Embrace your body type

Close-up with KC Ejelonu

Email: kcejelonu@gmail.com Twitter: @kcejelonu

KC Ejelonu QEDDiscrimination, the mistreatment of a person based on religion, race, or sexual orientation, is unacceptable in reasonable societies. Movies, music and books have been produced on this phenomenon that seeks to judge a person by their belief, sexuality or physical appearance.

One of the areas where discrimination abounds is when it comes to women and weight. While growing up, almost everyone deals with the process of losing that baby fat, blaming their mom for feeding them all the carbs, burgers and other junks. At least I know I did.

While some are lucky enough to get out of that stage and lose weight and learning what calories are, some girls today are fixated on their flaws, causing them to belittle themselves and even take destructive actions. Once they lose weight, they want to be skinner, like models and lose sight of the healthy reasons for their weight loss evolving it into reasons portrayed by the media of the self-image.

The media puts such an intense pressure on young girls today to look like the “ideal” or “perfect” image. The media’s harmful pressure on the self body image and self esteem of young girls has brought about some damaging effects: eating disorders, mental depression and physical depression.

What is that one word most young girls get scared of a lot? ”Calories”. The media is always soliciting a new form of pill or company to jump on board with a weight loss product; showing gorgeous women with amazing perfect looking abs and figures. Now seeing this would motivate anyone to want to workout to look like that. Though we are unable to stop the effects of media images on this growing epidemic of eating disorders, we must train our minds not to be affected by such “unrealistic body shapes”.

In Self-Enhancing effects of exposure to thin-body images by Joshi et al, it mentions, “exposing young women to images of thin, attractive models increases body dissatisfaction and other negative feelings” (Heinberg and Thompson, 1995). Being exposed to these images brought about many negative connotations in the self-image of a woman.

Research has shown that mental depression begins at a young age, kids learning by what they have seen on TV, magazine, billboards etc as “perfect” or “Ideal” following them into their teenage and adult years. When kids grow up seeing thin women in advertisements or in films they accept this as reality and try to imitate their appearance and actions. Even as adults, when we find ourselves not achieving a certain size or image, we get down on ourselves and begin to feel inadequate, so imagine what young girls are going through and what they could be putting themselves through.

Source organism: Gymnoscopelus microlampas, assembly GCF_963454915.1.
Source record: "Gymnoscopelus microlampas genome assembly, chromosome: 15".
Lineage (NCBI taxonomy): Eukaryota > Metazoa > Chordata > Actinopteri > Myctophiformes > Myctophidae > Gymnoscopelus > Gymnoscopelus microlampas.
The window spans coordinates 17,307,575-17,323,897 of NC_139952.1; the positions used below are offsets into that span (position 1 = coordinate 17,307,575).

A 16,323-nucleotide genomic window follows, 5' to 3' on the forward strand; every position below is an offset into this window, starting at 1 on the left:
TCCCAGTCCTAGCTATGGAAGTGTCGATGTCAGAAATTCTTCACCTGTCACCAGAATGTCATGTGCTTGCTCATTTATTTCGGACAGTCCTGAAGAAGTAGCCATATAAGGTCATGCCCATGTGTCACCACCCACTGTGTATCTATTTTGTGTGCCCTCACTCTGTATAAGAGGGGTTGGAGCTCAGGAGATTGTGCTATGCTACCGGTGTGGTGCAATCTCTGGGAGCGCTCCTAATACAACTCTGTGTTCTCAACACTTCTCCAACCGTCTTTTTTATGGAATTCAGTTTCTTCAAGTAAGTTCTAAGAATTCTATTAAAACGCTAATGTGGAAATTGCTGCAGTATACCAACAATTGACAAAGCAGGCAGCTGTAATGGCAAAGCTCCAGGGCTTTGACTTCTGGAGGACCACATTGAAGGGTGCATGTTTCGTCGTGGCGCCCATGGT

I clearly remember the negative reactions American actress Gabourey Sidibe received for her red carpet look at the Golden Globes and her response to the hate was both clever and inspiring. If you are over weight it is always important to have self confidence because there will be people out there to attack you. But you can’t have that self confidence if you are wishing you look like Beyonce or Jennifer Lopez the way they looked on magazine covers.

It was pretty clear that all the jokes and hate directed towards Sidibe had very little to do with her dress and everything to do with her body. And it seems as if campaigns out there are about the perfect skin, the perfect shape etc, nothing for obesity or educating people on nutrition and healthy eating. Where are the campaigns like “Big Girls Rock”? But when topics about healthy living are talked about, it’s important that we also talk about self-esteem and beauty standards.

It’s great to have role models like Sidibe and Queen Latifah showing young girls that you can be fabulous and successful in any body type. It doesn’t even scratch the surface in ending what is a pervasive prejudice against voluptuous and heavier people. Though we have seen celebrities like Mo’Nique do their best to build self-worth and encourage them to love themselves.

It is time we begin reshaping our perception of attractiveness and redefine the way in which we engage beauty, it could do us all some good.